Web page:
Returning to POSSE - Writing on my own site, THEN on Facebook, Twitter, etc
September 05, 2018
Over the past few weeks as I’ve been grappling with colon cancer, it has been soooooooooo tempting to just pop open the Facebook app, write a story in the box and press “Share”.
Simple. Easy. Done!
Or inside the Twitter app… or LinkedIn… or… or...
But here’s the problem with that...
All the stories get LOCKED INSIDE A PLATFORM!
They are there living on the platform’s servers, inside the platform’s systems. Maybe they are visible publicly, maybe they aren’t. Maybe they will be around in two years, maybe they won’t. Maybe people will find them, maybe they won’t.
The future of your stories is entirely at the whim of the platform.
As I wrote about on the Internet Society’s blog earlier this year, one of my own guiding principles is “POSSE“, a content publishing model from the “IndieWeb” movement:
Publish on your
And so over these past few weeks, I tried really hard to do that with my journey through cancer: the diagnosis, followed by the recovery, followed by the results.
But it’s HARD. It was so insanely tempting yesterday when I got the great news just to pop open Facebook and share it with everyone.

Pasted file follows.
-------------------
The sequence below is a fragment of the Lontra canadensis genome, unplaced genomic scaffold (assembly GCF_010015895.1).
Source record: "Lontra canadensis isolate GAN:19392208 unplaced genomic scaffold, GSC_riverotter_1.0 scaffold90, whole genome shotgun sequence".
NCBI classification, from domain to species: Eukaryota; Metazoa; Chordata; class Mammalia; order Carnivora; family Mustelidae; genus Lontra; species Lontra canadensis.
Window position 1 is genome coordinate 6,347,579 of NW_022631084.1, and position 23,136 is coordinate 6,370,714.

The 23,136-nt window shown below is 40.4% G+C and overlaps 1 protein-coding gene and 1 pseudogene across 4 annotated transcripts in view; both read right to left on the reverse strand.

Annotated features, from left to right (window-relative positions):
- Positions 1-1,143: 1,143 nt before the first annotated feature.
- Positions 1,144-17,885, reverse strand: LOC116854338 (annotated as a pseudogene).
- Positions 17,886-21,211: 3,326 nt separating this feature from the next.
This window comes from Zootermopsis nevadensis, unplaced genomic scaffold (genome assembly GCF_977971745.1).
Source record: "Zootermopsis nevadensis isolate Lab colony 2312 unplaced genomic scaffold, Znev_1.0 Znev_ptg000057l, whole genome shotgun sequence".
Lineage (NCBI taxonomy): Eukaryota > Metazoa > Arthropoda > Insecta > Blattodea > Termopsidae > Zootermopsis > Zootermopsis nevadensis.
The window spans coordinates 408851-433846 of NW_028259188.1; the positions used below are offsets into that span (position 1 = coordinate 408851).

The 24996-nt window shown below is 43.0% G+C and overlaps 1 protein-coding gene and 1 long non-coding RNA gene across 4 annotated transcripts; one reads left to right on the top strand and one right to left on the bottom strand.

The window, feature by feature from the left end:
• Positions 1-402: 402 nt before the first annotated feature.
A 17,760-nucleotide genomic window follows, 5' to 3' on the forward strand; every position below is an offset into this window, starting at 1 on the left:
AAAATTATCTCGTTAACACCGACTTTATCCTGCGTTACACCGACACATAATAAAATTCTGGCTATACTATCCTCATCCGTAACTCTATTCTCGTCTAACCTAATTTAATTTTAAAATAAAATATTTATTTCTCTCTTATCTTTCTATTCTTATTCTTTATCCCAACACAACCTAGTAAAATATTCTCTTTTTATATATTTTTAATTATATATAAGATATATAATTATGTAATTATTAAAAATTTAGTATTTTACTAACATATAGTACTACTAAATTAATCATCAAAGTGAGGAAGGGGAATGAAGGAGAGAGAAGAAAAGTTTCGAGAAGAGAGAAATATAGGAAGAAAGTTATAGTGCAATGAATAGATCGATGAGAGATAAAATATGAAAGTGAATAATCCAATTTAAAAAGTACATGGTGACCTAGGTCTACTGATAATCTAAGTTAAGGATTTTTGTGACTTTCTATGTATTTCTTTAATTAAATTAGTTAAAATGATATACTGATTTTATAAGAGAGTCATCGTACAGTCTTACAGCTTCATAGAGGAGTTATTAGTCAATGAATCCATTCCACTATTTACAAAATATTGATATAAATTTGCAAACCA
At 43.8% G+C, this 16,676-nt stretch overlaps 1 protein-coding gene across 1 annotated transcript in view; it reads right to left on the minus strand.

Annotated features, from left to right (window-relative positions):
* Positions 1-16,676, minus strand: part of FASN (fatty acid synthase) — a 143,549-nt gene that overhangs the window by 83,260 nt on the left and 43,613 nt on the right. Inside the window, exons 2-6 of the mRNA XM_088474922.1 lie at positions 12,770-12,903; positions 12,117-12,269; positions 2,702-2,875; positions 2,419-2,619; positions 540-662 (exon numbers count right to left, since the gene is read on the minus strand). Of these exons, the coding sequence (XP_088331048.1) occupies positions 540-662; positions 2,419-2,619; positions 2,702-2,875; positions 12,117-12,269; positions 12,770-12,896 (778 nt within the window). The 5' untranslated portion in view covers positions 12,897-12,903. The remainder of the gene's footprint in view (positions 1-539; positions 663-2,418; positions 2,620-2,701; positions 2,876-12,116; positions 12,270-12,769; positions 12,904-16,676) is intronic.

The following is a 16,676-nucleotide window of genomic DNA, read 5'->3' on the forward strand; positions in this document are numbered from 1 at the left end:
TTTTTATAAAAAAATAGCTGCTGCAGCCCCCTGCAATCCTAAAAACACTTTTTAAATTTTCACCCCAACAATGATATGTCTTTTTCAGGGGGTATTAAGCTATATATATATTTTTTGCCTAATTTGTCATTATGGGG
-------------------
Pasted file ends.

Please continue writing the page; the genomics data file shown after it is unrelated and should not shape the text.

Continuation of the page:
But when I do that… it’s shared ONLY within Facebook’s shiny “walled garden”. It’s not shared with people I know who choose NOT to use Facebook. It’s not shared with the communities I’m in on other social networks.
The “open Web” on top of the “open Internet” is really the only way to do that. But it’s hard. There’s extra steps involved for me right now with the way my various blogs are set up. I want to work to make that easier and simpler… but doing so will take time… which is challenging to find.
But if we don’t find ways to OWN OUR OWN STORIES then they will stay locked away in closed, proprietary walled gardens. And maybe that’s fine for some of those stories. Maybe they are small and mundane… “in the moment” stories that we don’t really care about. But even so, we feed the platforms. We help them to grow.
I’ll keep trying to follow the POSSE rule… and I’ll be writing more here about that.
Image credit: Tom Kelly on Flickr CC BY NC ND
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